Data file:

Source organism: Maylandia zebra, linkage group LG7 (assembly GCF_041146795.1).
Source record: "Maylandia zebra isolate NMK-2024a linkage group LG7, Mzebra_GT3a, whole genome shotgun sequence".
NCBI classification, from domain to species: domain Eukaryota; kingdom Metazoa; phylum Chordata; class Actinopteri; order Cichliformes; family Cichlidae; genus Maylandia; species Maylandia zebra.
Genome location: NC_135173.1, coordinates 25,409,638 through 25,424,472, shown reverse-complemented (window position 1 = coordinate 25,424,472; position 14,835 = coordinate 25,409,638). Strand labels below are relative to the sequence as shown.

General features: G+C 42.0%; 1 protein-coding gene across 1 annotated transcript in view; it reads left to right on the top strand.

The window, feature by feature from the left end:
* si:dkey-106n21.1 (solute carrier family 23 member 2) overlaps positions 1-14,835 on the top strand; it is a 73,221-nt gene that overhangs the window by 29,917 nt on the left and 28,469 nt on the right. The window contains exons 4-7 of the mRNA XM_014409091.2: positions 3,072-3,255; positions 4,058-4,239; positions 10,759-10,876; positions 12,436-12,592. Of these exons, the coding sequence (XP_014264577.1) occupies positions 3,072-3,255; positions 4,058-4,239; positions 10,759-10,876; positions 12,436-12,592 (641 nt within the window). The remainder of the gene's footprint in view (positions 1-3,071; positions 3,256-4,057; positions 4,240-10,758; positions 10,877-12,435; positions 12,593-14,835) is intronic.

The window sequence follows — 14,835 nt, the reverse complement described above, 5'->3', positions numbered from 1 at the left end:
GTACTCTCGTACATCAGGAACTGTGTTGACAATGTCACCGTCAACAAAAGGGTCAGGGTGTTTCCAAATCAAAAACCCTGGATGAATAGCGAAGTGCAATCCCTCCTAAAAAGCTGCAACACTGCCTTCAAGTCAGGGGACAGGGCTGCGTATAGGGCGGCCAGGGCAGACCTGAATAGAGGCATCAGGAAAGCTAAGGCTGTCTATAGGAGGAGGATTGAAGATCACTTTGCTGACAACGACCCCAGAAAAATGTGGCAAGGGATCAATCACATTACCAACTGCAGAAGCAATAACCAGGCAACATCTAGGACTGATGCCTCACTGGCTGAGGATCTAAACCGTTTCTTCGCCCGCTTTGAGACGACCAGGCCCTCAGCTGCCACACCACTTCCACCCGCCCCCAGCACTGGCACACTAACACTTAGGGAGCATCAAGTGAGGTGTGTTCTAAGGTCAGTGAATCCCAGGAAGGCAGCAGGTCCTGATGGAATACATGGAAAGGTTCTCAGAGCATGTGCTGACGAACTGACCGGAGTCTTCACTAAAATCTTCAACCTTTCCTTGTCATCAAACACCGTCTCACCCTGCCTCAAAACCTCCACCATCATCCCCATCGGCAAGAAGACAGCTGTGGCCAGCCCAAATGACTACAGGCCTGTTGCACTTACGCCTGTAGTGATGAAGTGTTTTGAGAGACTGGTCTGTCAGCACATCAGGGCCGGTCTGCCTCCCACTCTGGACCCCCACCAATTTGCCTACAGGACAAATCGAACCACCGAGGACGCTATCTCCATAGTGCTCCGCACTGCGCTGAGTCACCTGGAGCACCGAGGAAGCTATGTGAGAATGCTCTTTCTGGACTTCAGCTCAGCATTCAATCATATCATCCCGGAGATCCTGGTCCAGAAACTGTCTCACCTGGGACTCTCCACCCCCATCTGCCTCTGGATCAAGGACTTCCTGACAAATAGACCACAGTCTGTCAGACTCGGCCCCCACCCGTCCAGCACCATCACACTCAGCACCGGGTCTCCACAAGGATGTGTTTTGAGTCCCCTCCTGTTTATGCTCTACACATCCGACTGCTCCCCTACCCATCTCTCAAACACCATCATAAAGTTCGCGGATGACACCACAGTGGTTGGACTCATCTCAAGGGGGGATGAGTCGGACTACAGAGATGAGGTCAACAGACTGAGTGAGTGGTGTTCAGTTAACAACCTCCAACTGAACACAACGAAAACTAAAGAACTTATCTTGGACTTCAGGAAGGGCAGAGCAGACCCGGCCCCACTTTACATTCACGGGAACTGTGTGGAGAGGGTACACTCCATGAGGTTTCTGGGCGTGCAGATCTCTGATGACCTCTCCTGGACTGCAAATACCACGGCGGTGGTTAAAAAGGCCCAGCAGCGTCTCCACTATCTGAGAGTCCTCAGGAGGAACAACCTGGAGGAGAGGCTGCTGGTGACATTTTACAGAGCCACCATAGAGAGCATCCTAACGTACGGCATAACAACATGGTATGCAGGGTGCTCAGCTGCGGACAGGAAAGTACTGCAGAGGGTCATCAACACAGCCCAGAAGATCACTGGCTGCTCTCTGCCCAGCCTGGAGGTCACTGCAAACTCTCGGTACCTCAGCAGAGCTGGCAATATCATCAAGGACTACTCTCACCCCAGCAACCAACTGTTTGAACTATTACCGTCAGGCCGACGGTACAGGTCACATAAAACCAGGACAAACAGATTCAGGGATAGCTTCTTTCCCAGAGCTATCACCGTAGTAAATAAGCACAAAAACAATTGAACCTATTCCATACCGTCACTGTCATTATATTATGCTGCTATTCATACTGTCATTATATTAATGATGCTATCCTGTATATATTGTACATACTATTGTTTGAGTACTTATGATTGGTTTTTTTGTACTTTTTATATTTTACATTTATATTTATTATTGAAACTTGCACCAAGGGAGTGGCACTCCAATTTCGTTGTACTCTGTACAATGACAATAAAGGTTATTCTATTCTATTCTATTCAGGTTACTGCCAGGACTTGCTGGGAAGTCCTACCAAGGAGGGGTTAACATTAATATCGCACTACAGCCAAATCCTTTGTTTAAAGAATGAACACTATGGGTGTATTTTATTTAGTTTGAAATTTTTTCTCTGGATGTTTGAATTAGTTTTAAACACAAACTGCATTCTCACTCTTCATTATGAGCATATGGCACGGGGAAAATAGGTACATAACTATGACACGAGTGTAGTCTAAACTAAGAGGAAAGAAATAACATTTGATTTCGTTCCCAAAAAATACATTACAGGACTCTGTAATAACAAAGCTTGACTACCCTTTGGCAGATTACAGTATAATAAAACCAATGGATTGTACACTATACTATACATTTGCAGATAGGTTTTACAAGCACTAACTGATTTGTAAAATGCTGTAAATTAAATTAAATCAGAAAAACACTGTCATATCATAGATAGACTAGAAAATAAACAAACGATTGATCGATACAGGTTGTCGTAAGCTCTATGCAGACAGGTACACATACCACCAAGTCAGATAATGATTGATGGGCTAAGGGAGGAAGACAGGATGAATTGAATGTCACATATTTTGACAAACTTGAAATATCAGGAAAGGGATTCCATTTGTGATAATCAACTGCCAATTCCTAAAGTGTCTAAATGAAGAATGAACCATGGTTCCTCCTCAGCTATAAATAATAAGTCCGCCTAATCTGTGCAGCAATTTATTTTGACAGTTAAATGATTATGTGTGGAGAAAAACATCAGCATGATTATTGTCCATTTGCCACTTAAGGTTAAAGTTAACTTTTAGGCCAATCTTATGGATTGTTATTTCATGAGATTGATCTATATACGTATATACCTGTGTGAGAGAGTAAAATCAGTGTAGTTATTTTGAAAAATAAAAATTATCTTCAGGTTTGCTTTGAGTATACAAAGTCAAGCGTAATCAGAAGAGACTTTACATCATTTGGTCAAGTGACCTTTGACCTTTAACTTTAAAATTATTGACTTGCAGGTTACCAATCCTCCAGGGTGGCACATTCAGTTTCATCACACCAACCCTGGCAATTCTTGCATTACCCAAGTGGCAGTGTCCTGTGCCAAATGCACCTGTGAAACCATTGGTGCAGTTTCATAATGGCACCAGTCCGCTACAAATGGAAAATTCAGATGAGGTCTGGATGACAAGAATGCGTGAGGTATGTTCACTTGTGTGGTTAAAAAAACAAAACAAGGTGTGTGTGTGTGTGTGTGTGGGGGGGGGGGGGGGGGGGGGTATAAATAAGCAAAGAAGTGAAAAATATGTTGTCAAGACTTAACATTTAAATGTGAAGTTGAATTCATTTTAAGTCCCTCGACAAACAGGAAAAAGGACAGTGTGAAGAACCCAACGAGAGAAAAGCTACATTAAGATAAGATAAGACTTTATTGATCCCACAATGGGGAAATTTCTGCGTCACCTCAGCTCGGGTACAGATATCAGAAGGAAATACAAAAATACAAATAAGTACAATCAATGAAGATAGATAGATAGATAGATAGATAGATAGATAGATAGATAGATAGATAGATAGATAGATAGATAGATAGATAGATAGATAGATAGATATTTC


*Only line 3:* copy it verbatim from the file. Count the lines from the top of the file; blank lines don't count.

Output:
NCBI classification, from domain to species: domain Eukaryota; kingdom Metazoa; phylum Chordata; class Actinopteri; order Cichliformes; family Cichlidae; genus Maylandia; species Maylandia zebra.